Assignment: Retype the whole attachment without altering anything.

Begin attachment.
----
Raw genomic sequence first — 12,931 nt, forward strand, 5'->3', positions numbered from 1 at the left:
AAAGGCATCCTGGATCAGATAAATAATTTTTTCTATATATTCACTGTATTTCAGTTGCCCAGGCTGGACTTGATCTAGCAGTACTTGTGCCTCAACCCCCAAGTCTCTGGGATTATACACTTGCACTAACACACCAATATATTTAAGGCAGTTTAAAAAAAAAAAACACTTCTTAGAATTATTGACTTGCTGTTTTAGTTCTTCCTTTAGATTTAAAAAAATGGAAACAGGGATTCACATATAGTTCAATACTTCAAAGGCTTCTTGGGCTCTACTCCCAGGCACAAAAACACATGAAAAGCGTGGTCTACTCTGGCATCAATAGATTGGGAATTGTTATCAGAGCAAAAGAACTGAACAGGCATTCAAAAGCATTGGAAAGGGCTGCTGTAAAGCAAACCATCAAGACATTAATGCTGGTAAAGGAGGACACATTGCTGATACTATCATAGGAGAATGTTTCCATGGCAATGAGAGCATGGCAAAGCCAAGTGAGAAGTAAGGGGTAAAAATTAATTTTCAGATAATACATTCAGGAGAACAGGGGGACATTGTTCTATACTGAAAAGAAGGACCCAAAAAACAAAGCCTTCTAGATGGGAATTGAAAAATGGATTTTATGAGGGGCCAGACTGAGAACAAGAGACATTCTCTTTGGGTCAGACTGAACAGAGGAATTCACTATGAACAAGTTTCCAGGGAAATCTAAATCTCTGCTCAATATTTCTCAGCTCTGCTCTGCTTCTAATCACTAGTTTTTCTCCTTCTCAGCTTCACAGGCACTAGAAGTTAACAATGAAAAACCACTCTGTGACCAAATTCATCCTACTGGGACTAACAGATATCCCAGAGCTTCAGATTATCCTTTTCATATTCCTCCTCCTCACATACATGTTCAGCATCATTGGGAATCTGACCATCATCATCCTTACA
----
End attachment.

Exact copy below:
Raw genomic sequence first — 12,931 nt, forward strand, 5'->3', positions numbered from 1 at the left:
AAAGGCATCCTGGATCAGATAAATAATTTTTTCTATATATTCACTGTATTTCAGTTGCCCAGGCTGGACTTGATCTAGCAGTACTTGTGCCTCAACCCCCAAGTCTCTGGGATTATACACTTGCACTAACACACCAATATATTTAAGGCAGTTTAAAAAAAAAAAACACTTCTTAGAATTATTGACTTGCTGTTTTAGTTCTTCCTTTAGATTTAAAAAAATGGAAACAGGGATTCACATATAGTTCAATACTTCAAAGGCTTCTTGGGCTCTACTCCCAGGCACAAAAACACATGAAAAGCGTGGTCTACTCTGGCATCAATAGATTGGGAATTGTTATCAGAGCAAAAGAACTGAACAGGCATTCAAAAGCATTGGAAAGGGCTGCTGTAAAGCAAACCATCAAGACATTAATGCTGGTAAAGGAGGACACATTGCTGATACTATCATAGGAGAATGTTTCCATGGCAATGAGAGCATGGCAAAGCCAAGTGAGAAGTAAGGGGTAAAAATTAATTTTCAGATAATACATTCAGGAGAACAGGGGGACATTGTTCTATACTGAAAAGAAGGACCCAAAAAACAAAGCCTTCTAGATGGGAATTGAAAAATGGATTTTATGAGGGGCCAGACTGAGAACAAGAGACATTCTCTTTGGGTCAGACTGAACAGAGGAATTCACTATGAACAAGTTTCCAGGGAAATCTAAATCTCTGCTCAATATTTCTCAGCTCTGCTCTGCTTCTAATCACTAGTTTTTCTCCTTCTCAGCTTCACAGGCACTAGAAGTTAACAATGAAAAACCACTCTGTGACCAAATTCATCCTACTGGGACTAACAGATATCCCAGAGCTTCAGATTATCCTTTTCATATTCCTCCTCCTCACATACATGTTCAGCATCATTGGGAATCTGACCATCATCATCCTTACA